The show follows the adventures of a transvestite (not transsexual) who leaves behind her prostitute pals and searches for the men who gave her up when gay couples were denied adoption rights. She sings in a nightclub called the Manhole, eventually discovering her dads, thanks to a cherished pearl necklace they once gave her.

Songs in the show include “I’m Gonna Come Out Tomorrow,” “It’s a Knocked-Up Life,” “S.T.D.” and “Sleazy Street,” which any musical queen will recognize as trash parodies of Annie hits. But despite being created by a heterosexual man, this is not a case of straight folks making fun of the T in LGBT. Nor of the G, L or B.

“I’ve been on the phone with my gay friends about this for a year, asking them ‘Can I write this?’” says Matthew Lord, the straight guy who created it. “I didn’t write this lightly. But I decided that if everybody wrote to whom they are, then nothing would ever get written.”

Lord grew up in San Francisco in the ’70s and ’80s, using his vocal talents to make a career of musical theater and opera. He has performed at the Met, originated a role in Andre Previn’s opera A Streetcar Named Desire and, as Nero, made out with three countertenors nightly in a production of Monteverdi’s The Coronation of Poppea. But he’s best known as a founding member of the locally based 3 Redneck Tenors. That group, which made it to the semi-finals of America’s Got Talent in 2007, performs opera, Broadway and popular as trailer-dwelling mullet-heads, so satire is in Lord’s veins.

As for credibility with the gay community, he knows he has nothing to worry about.

“I was one of two straight men in the San Francisco Opera chorus in the ’80s, I would go to their birthday parties at The Stud,” he says. “I grew to have this incredible understanding of not understanding why the rest of the world [didn’t accept] homosexuality. Except for the sex part, I’m as gay as they come.”

Trannie was born from a casual conversation after Ohlook, Lord’s theater company, had performed Annie. The theater is a school that performs more traditional musicals, but also does a late-night series with shows like Evil Dead the Musical, Reefer Madness and The Rocky Horror Show (Ohlook’s two-time Rocky was Jeff Walters, now Clay Aiken’s boyfriend).

For anyone upset about the use of the un-P.C. title, it’s all in good fun.

“Trannie is the most sane character in the show,” Lord says, adding that it addresses issues like prostitution, homelessness and closed-minded politicians. “It makes fun of everything and it makes fun of nothing, you know what I mean? There’s nothing hurtful in it.”

Well, there are slams at the Bush administration, with a parody of the Annie song “We’d Like to Thank You Herbert Hoover,” substituting the lyrics for the policies of George W. Bush.

Will it be irreverent, filthy and touching? Yes, yes and that’s the plan. Will it be funny? Bet your bottom dollar.

This article appeared in the Dallas Voice print edition Feb. 25, 2011.

—  John Wright

Former Dallasite helps form Brownsville PFLAG chapter

DAVID TAFFET  |  Staff Writer taffet@dallasvoice.com

Brownsville became the 17th city in Texas with a Parents, Friends and Family of Lesbians and Gays chapter on Monday, Jan. 3 when about 35 people attended the new group’s first meeting.

Brownsville City Commissioner Melissa Zamora was among those attending. She said she was there as an ally, invited by the group’s president, Yolanda Speece.

“The communication was amazing. There was lots of talk about our culture and the stigma gays and lesbians face,” Zamora said. “There was a high school girl who was there to support her two lesbian mothers. A mom was there to support her transgender child.”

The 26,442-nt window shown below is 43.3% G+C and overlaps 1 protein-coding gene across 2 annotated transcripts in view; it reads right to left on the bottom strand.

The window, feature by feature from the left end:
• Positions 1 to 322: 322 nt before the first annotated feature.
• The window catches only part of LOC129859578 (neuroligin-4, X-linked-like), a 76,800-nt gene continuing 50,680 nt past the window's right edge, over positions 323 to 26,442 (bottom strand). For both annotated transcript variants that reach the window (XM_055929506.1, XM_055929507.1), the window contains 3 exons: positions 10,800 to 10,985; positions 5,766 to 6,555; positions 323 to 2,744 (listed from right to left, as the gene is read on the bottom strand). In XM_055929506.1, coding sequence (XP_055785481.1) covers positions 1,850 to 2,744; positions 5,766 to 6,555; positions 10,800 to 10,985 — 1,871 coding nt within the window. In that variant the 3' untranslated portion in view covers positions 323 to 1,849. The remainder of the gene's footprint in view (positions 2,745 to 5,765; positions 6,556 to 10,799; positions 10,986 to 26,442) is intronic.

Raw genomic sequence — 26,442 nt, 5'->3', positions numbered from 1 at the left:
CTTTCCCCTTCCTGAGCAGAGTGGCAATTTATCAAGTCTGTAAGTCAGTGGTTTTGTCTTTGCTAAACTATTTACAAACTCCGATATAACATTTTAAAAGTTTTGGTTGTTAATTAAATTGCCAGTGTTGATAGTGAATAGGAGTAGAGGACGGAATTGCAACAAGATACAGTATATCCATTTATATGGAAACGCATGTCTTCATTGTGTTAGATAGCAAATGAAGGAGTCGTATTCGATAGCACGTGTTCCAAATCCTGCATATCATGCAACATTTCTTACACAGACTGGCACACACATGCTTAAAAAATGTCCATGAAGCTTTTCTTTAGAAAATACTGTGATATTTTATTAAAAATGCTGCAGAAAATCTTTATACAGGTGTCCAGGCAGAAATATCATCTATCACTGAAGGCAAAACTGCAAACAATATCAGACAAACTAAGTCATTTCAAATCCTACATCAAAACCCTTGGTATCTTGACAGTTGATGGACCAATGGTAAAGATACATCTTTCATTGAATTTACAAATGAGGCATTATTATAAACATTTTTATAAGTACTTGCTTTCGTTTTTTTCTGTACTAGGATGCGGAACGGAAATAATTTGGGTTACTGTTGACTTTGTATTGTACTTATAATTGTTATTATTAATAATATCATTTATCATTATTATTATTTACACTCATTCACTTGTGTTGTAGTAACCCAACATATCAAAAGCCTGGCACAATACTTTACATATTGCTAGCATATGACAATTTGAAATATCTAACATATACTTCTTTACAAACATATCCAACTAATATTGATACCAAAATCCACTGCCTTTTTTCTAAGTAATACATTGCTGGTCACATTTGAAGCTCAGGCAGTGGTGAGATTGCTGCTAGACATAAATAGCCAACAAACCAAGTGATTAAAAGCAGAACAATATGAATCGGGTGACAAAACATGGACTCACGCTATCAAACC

She said the meeting was well organized, providing good reciprocal support, and was attended by people from around the county — and even from South Padre Island.

Zamora said she recently became more aware of LGBT issues when she read a story by a high school student describing his struggle.

“This is a very Hispanic community,” Zamora said, “and it’s something you don’t talk about in the Hispanic community.”

Zamora said she hopes to find a co-sponsor to put an item on the city agenda introducing the group to the community.

Speece said she decided to found the group because she always had gay friends. She found that along the border and the coast, the closest groups were in El Paso and Corpus Christi and she knew there was a need locally.

“I would hear people say things,” Speece said. “I’d take it in and I didn’t know how to respond. But there’s something wrong with using God to justify their hate.”

Speece said that over the past two years there have been four murders of gay men in Cameron County. One, Barry Horn, was executive director of the Brownsville Museum of Fine Art.

The trial of the 19-year-old accused of Horn’s murder is set to begin in February. And Speece said she is sure defense attorneys are planning a “blame the victim” strategy.

“This needs to stop, Speece said. “We need to start educating the community, so I decided it’s time.”

Bobby Wightman-Cervantes, who helped the Dallas and Fort Worth chapters incorporate in the early 1990s, is involved in the new group’s formation. He said he was concerned that clashing personalities could kill the effort to organize and remembered similar concerns when P-FLAG formed in Dallas.

Wightman-Cervantes credited Dan and Pat Stone, two of the organizers of the Dallas group, with focusing on communication between parents with gay and lesbian children and a variety of allies when the group started.

Speece was also concerned about that, she said, and was very nervous as she began the meeting. But as people began talking to each other, she knew the new group was already working well. They were all there for one reason.

“Parents are supposed to protect their children,” she said.

P-FLAG Brownsville meets the first Monday of the month at 6:30 p.m. All Souls UU Church, 124 Paredes Line Road, Brownsville. 956-433-3524.

This article appeared in the Dallas Voice print edition January 7, 2011.

—  Michael Stephens